There are dozens of movies that trace the giddy beginnings, lukewarm middles and bitter endings of relationships; Maurice Pialat’s brutal, scathing antilove story dispenses with the first two chapters and dives headfirst into the painful third part. The amour between Jean (Yanne), a married filmmaker, and his assistant, Catherine (Jobert), already seems slightly curdled when we meet the couple, lounging around his claustrophobic apartment while bickering incessantly. Nasty, seemingly random episodes soon start to pile up: Jean screams at her, acts jealous, and gets violent and verbally abusive to the max. Catherine takes it, goes away, then comes back. She breaks up with him. He breaks up with her. Neither of them can stand each other. Neither of them can stand to be apart.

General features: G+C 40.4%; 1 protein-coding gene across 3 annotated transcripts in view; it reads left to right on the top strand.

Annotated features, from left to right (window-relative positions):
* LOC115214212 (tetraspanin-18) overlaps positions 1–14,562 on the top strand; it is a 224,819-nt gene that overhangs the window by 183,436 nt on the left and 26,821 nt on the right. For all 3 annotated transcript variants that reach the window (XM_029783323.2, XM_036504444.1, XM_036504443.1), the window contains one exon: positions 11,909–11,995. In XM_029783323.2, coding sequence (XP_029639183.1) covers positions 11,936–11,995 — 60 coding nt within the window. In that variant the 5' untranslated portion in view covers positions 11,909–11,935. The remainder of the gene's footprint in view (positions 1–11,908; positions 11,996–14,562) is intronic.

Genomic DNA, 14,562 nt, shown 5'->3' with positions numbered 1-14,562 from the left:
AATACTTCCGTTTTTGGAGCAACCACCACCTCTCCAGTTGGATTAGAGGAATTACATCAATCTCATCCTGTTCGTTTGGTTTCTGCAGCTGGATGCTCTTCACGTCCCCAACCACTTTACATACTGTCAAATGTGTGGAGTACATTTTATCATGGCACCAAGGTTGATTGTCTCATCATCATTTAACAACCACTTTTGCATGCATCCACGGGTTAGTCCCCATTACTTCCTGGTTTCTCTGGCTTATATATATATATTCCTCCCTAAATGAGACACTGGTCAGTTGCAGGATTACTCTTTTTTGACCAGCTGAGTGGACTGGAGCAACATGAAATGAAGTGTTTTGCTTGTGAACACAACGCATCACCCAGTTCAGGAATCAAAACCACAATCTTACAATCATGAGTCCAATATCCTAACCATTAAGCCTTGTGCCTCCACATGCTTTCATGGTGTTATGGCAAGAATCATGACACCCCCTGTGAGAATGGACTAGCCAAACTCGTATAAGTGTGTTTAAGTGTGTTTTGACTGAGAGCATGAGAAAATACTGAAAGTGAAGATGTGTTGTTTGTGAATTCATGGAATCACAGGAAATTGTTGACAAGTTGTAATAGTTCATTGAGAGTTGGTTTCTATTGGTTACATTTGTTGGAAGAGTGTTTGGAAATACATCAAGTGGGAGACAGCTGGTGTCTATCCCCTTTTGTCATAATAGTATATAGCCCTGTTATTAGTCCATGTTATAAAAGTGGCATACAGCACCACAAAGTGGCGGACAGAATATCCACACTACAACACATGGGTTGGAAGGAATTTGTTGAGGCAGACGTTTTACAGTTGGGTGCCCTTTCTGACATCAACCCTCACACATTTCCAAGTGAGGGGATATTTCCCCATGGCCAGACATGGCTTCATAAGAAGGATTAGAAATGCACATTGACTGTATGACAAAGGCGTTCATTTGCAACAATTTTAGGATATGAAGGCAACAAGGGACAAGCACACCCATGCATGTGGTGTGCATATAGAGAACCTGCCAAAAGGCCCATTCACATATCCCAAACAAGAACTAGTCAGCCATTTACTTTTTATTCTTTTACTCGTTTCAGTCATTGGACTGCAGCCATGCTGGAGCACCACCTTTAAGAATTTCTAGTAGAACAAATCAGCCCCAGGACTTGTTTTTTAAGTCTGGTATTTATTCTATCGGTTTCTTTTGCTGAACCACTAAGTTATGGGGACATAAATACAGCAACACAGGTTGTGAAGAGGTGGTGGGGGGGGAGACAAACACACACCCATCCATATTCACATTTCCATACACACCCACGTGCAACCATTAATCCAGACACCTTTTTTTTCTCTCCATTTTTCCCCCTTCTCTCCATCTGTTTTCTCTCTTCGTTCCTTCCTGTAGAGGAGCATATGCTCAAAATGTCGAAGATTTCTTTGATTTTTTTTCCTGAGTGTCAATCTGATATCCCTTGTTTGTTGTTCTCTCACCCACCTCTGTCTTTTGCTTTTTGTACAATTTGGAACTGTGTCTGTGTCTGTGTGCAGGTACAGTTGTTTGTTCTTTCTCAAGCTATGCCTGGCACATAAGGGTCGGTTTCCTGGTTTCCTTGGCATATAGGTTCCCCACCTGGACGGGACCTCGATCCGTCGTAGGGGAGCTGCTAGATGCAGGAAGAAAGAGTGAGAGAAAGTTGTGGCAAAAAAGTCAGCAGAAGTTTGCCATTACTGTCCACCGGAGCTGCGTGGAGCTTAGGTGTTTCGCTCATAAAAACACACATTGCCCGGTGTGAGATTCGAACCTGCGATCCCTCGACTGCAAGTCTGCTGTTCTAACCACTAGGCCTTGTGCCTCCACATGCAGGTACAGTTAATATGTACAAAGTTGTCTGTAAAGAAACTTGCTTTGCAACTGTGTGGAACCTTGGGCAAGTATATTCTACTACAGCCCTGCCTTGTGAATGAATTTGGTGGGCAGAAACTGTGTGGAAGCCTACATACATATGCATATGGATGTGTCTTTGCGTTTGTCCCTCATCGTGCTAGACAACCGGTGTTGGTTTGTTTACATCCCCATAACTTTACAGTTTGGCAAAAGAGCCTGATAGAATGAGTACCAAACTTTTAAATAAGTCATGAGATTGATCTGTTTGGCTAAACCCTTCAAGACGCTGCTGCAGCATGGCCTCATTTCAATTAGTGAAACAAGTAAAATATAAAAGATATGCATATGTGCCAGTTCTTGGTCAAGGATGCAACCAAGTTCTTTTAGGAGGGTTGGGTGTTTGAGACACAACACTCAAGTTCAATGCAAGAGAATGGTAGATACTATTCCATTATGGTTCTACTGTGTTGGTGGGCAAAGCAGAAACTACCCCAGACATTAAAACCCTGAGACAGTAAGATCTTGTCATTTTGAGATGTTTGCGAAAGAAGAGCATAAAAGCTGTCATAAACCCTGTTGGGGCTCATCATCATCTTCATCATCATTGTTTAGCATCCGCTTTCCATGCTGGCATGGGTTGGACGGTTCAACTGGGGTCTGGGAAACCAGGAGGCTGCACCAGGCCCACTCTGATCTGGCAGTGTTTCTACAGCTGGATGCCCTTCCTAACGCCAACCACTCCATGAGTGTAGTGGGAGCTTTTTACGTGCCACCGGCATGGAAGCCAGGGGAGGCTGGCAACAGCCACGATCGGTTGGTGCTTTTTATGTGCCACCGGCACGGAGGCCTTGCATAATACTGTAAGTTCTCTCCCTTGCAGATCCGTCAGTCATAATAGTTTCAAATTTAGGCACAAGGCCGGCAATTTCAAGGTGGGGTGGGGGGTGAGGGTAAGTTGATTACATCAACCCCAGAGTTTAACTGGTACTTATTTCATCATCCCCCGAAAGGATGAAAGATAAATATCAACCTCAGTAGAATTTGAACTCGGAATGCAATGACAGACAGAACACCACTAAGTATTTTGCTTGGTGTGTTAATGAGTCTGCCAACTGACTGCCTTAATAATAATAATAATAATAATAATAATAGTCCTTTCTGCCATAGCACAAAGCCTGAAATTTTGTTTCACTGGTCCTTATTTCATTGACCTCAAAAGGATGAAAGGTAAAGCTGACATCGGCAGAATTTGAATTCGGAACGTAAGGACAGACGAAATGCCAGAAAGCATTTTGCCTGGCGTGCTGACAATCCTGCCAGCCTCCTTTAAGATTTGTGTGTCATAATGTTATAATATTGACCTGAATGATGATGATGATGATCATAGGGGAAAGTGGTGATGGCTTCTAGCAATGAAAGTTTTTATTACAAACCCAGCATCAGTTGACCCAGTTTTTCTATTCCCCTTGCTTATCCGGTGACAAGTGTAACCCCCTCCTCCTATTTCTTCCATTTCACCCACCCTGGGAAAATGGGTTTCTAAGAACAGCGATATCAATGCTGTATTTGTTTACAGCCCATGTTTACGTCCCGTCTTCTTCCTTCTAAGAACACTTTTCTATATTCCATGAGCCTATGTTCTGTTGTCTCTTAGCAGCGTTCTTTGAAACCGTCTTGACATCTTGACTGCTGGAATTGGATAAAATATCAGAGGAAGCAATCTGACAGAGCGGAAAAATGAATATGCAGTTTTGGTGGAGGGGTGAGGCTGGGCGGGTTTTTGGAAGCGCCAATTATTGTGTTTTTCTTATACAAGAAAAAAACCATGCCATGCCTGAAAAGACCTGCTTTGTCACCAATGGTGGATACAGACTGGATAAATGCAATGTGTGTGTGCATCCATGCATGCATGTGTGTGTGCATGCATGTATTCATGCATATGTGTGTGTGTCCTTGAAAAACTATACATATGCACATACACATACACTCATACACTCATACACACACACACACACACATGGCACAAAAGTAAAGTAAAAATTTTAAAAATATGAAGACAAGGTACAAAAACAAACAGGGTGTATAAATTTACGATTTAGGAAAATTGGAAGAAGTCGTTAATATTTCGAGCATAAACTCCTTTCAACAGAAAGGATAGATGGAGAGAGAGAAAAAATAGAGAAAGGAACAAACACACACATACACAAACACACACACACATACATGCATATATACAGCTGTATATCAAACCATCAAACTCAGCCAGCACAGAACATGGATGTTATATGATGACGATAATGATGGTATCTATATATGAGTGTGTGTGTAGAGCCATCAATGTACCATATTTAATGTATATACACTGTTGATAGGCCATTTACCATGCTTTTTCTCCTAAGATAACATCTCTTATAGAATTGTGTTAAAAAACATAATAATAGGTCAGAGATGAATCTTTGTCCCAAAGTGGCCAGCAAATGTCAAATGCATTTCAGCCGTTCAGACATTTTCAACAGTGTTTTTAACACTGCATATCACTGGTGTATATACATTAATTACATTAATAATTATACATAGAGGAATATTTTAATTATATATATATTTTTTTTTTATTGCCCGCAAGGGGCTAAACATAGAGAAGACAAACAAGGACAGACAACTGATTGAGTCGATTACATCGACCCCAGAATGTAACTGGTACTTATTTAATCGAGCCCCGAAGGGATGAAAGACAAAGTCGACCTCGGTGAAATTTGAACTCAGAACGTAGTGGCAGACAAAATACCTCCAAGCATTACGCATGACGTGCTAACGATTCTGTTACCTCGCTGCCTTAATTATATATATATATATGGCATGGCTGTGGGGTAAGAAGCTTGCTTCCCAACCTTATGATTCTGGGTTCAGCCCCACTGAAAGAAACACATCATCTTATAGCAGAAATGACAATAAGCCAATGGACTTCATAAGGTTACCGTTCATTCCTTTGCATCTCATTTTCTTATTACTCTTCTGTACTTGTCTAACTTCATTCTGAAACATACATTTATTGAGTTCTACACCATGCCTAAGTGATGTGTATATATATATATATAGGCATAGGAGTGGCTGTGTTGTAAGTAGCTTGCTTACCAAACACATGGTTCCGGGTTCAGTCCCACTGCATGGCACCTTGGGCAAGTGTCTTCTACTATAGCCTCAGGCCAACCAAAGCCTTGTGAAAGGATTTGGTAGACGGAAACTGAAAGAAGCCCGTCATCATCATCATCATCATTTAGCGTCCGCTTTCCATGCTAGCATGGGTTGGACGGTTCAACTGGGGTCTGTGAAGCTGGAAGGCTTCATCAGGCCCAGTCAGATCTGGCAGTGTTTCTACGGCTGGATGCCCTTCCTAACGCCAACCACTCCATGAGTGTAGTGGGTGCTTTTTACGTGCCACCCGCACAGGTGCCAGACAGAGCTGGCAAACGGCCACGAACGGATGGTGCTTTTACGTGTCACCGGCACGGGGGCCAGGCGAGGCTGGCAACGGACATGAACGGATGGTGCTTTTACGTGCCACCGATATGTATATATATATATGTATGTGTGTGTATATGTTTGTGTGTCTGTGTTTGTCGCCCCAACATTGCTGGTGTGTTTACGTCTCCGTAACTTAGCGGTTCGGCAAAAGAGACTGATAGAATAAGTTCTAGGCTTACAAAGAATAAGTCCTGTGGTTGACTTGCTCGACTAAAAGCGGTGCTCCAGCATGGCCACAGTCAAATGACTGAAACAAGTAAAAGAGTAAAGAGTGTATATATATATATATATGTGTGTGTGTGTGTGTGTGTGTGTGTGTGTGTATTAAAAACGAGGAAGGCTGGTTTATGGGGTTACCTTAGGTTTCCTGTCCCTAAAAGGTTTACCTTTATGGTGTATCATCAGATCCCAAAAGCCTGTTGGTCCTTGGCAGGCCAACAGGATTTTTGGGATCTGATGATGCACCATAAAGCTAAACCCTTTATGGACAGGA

Based on Pialat’s own autobiographical novel—a fact that deepens both the viewing experience and the concurrent nausea—this sophomore feature from French cinema’s bastard son lays claim to his brilliance as a chronicler of, to paraphrase critic David Thomson, battered humanism. The emphasis is on the first word: By boiling a dysfunctional couple down to a worst-hits clip reel, the director created one painful autopsy of an affair, the polar opposite of those frolicking montages so prevalent in American rom-coms. (He’s also gave his actors a hell of a valentine; neither Yanne nor Jobert has ever been better.) It’s hard to watch but even harder to look away, and the eventual hope is that these two self-loathing people will turn the movie’s title into a promise. But Pialat makes the poison more attractive than the antidote. The notion that "love means never having to say you’re sorry" sits there bleeding, a stake right through its broken heart.
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